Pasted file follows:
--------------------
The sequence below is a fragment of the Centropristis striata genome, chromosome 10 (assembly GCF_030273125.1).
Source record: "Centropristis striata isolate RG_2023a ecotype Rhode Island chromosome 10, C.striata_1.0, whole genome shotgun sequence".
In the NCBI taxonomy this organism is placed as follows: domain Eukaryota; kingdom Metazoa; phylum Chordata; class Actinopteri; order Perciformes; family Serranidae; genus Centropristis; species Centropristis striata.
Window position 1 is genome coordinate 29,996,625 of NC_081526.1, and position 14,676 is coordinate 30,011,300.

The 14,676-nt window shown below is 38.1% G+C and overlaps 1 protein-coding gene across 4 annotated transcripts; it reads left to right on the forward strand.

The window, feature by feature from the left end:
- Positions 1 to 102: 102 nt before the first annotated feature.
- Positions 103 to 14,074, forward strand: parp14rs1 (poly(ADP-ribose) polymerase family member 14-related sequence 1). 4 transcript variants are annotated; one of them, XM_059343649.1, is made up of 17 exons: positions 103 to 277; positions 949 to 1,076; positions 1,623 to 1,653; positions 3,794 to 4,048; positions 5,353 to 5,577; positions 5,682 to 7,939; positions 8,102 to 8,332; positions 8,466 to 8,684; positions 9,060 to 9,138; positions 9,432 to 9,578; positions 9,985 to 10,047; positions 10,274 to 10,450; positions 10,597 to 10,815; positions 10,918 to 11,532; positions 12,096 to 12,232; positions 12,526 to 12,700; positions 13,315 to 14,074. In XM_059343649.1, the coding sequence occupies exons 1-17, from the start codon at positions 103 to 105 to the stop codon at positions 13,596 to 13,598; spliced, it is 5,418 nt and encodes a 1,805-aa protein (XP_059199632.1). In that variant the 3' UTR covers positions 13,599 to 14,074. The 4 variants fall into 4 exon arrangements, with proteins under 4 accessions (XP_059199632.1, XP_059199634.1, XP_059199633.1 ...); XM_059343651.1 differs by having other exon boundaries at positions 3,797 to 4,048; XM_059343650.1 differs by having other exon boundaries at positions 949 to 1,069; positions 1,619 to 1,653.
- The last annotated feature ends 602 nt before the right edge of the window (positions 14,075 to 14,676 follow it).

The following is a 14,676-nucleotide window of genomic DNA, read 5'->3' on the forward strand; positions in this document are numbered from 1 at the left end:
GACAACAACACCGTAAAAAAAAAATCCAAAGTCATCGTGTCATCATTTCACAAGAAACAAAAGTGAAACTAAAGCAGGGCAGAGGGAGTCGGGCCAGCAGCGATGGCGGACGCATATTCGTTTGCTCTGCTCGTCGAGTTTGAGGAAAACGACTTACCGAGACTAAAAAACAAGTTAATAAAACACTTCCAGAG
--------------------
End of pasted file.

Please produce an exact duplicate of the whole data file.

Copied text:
The sequence below is a fragment of the Centropristis striata genome, chromosome 10 (assembly GCF_030273125.1).
Source record: "Centropristis striata isolate RG_2023a ecotype Rhode Island chromosome 10, C.striata_1.0, whole genome shotgun sequence".
In the NCBI taxonomy this organism is placed as follows: domain Eukaryota; kingdom Metazoa; phylum Chordata; class Actinopteri; order Perciformes; family Serranidae; genus Centropristis; species Centropristis striata.
Window position 1 is genome coordinate 29,996,625 of NC_081526.1, and position 14,676 is coordinate 30,011,300.

The 14,676-nt window shown below is 38.1% G+C and overlaps 1 protein-coding gene across 4 annotated transcripts; it reads left to right on the forward strand.

The window, feature by feature from the left end:
- Positions 1 to 102: 102 nt before the first annotated feature.
- Positions 103 to 14,074, forward strand: parp14rs1 (poly(ADP-ribose) polymerase family member 14-related sequence 1). 4 transcript variants are annotated; one of them, XM_059343649.1, is made up of 17 exons: positions 103 to 277; positions 949 to 1,076; positions 1,623 to 1,653; positions 3,794 to 4,048; positions 5,353 to 5,577; positions 5,682 to 7,939; positions 8,102 to 8,332; positions 8,466 to 8,684; positions 9,060 to 9,138; positions 9,432 to 9,578; positions 9,985 to 10,047; positions 10,274 to 10,450; positions 10,597 to 10,815; positions 10,918 to 11,532; positions 12,096 to 12,232; positions 12,526 to 12,700; positions 13,315 to 14,074. In XM_059343649.1, the coding sequence occupies exons 1-17, from the start codon at positions 103 to 105 to the stop codon at positions 13,596 to 13,598; spliced, it is 5,418 nt and encodes a 1,805-aa protein (XP_059199632.1). In that variant the 3' UTR covers positions 13,599 to 14,074. The 4 variants fall into 4 exon arrangements, with proteins under 4 accessions (XP_059199632.1, XP_059199634.1, XP_059199633.1 ...); XM_059343651.1 differs by having other exon boundaries at positions 3,797 to 4,048; XM_059343650.1 differs by having other exon boundaries at positions 949 to 1,069; positions 1,619 to 1,653.
- The last annotated feature ends 602 nt before the right edge of the window (positions 14,075 to 14,676 follow it).

The following is a 14,676-nucleotide window of genomic DNA, read 5'->3' on the forward strand; positions in this document are numbered from 1 at the left end:
GACAACAACACCGTAAAAAAAAAATCCAAAGTCATCGTGTCATCATTTCACAAGAAACAAAAGTGAAACTAAAGCAGGGCAGAGGGAGTCGGGCCAGCAGCGATGGCGGACGCATATTCGTTTGCTCTGCTCGTCGAGTTTGAGGAAAACGACTTACCGAGACTAAAAAACAAGTTAATAAAACACTTCCAGAG